That figure includes Paul Pogba, who returned to United from Juventus in a world-record £89million move last summer, Marcus Rashford and Angel Gomes, the 16-year-old who in May became the first player born in this millennium to feature in the Premier League.

United’s philosophy of handing opportunities to youngsters dates back to the Busby Babes of the 1950s, while the ‘Class of 92’ of Giggs, David Beckham, Paul Scholes, Nicky Butt and the Neville brothers formed the core for their success four decades later.

Giggs believes it is increasingly more challenging for clubs to nurture kids through their ranks until they break through into the first team like he did, but he does not see the conveyor belt stopping.

“Generally, you get a chance in the first team (at United) which no other big clubs predominantly give you,” he told Press Association Sport.

“It’s getting harder because of the money (Manchester) City, Chelsea, all the big clubs are willing to pay, which in my day didn’t happen as much.

“You have teams offering all sorts to 14, 15-year-olds. It’s very difficult for parents now to decide which team to go to and it might not be football reasons first but financial stability. But I think United will always produce young players.”

They brought through a glut of talent at once at the start of the 1990s when Giggs and co emerged together and formed the nucleus of a team which achieved great success under Sir Alex Ferguson.

Giggs, promoting the People’s Award for the 2017 McDonald’s Community Awards, would love to see another raft of graduates break through in similar fashion and insists it can happen at Old Trafford, even if the Premier League’s current landscape makes it harder.

“It’s a big ask – five or six players coming through and staying in the team for so long was extraordinary,” he said.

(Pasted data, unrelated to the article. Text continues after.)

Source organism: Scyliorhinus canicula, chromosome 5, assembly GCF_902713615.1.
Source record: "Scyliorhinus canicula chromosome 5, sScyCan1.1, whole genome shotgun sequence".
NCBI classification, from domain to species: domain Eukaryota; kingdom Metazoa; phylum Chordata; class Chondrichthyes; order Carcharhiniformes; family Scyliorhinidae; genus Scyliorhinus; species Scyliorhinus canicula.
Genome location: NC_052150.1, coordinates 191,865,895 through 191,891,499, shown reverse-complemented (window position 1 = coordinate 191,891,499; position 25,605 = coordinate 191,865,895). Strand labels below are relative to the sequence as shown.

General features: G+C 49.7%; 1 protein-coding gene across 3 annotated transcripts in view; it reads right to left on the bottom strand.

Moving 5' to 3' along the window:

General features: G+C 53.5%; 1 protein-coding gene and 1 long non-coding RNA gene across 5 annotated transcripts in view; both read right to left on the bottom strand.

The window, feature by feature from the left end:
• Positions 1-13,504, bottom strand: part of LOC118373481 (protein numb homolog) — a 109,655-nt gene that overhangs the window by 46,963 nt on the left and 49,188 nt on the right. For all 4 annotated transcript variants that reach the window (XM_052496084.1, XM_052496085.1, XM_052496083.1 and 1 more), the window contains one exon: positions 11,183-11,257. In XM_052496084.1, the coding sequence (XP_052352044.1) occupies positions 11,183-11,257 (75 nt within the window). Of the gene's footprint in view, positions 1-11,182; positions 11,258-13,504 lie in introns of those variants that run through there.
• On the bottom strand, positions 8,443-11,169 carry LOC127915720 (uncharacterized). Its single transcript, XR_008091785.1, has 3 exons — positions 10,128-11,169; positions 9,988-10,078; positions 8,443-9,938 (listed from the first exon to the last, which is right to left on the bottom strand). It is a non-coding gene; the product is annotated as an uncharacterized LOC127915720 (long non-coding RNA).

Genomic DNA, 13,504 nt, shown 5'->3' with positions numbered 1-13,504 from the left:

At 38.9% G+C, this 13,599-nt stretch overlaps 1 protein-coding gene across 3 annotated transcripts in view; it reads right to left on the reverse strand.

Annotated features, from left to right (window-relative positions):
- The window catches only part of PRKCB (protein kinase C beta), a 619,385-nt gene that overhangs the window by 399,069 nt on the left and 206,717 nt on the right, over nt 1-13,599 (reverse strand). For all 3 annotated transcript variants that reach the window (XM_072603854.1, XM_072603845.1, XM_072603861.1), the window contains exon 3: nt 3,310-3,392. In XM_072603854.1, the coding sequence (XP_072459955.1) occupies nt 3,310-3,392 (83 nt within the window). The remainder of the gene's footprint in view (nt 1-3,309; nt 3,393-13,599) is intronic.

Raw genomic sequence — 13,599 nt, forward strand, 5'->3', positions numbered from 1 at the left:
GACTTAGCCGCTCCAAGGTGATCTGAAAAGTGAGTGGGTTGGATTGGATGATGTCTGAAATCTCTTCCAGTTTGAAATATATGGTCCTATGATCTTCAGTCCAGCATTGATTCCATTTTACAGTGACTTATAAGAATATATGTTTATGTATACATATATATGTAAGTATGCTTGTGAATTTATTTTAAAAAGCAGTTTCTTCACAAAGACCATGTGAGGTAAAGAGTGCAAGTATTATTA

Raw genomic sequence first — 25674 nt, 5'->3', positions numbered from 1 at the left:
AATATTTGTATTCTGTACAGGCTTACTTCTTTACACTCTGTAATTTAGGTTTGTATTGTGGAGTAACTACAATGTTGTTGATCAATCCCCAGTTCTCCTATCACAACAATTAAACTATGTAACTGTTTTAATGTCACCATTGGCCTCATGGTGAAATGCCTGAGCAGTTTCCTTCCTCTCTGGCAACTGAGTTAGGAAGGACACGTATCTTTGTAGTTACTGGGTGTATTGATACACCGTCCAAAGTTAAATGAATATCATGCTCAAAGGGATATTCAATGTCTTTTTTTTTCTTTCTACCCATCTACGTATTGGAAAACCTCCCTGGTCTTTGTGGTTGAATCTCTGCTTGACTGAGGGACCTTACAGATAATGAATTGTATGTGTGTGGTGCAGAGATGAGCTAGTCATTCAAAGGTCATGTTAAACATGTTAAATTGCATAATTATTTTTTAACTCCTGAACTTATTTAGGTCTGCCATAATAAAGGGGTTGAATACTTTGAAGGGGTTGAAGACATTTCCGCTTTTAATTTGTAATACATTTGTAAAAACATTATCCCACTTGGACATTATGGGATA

“It probably comes along once every generation but if you have the philosophy within the club to bring young players through I don’t see why three or four players can’t come through and stay in the team.

“That’s the key – not just coming through, but actually staying in the team. It’s getting more and more difficult because managers don’t get much time – they are not able to let them make their mistakes – for them to grow, but I hope it happens.”

Giggs highlighted Tottenham’s Harry Kane and United’s own forward Rashford as two examples of why he believes supporters still cherish witnessing the growth of an academy product over a big-money acquisition.

“You see the emergence of Harry Kane and his song at Tottenham is, ‘He’s one of our own’,” Giggs said.

“Fans can relate to players that they’ve seen in the youth team, then the reserves. At my club there’s Rashford and there’s excitement and pride within Old Trafford when he gets the ball and makes something happen.

“It’s different from a player who has signed for a lot of money because there is an affinity with a player who has been there, like Marcus, since he was eight or nine.”

* Provided by Press Association Sport

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Signing Romelu Lukaku signals Man United's title intent, says Vincent Kompany

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Vincent Kompany believes Manchester United’s signing of fellow Belgian Romelu Lukaku shows how intense the competition will be for this year’s Premier League title.

“More teams than ever not just can but have to claim that they want to be Premier League champions,” Kompany said. “Everybody is investing heavily at the moment.”

The Manchester City captain praised his compatriot, saying Lukaku’s hunger to score goals is what sets him apart.

“A lot of people have commented on Romelu over the years and he’s taken a lot of criticism, but his biggest strength is his belief in himself and his ability to score goals.”

Here more from Kompany in the video below.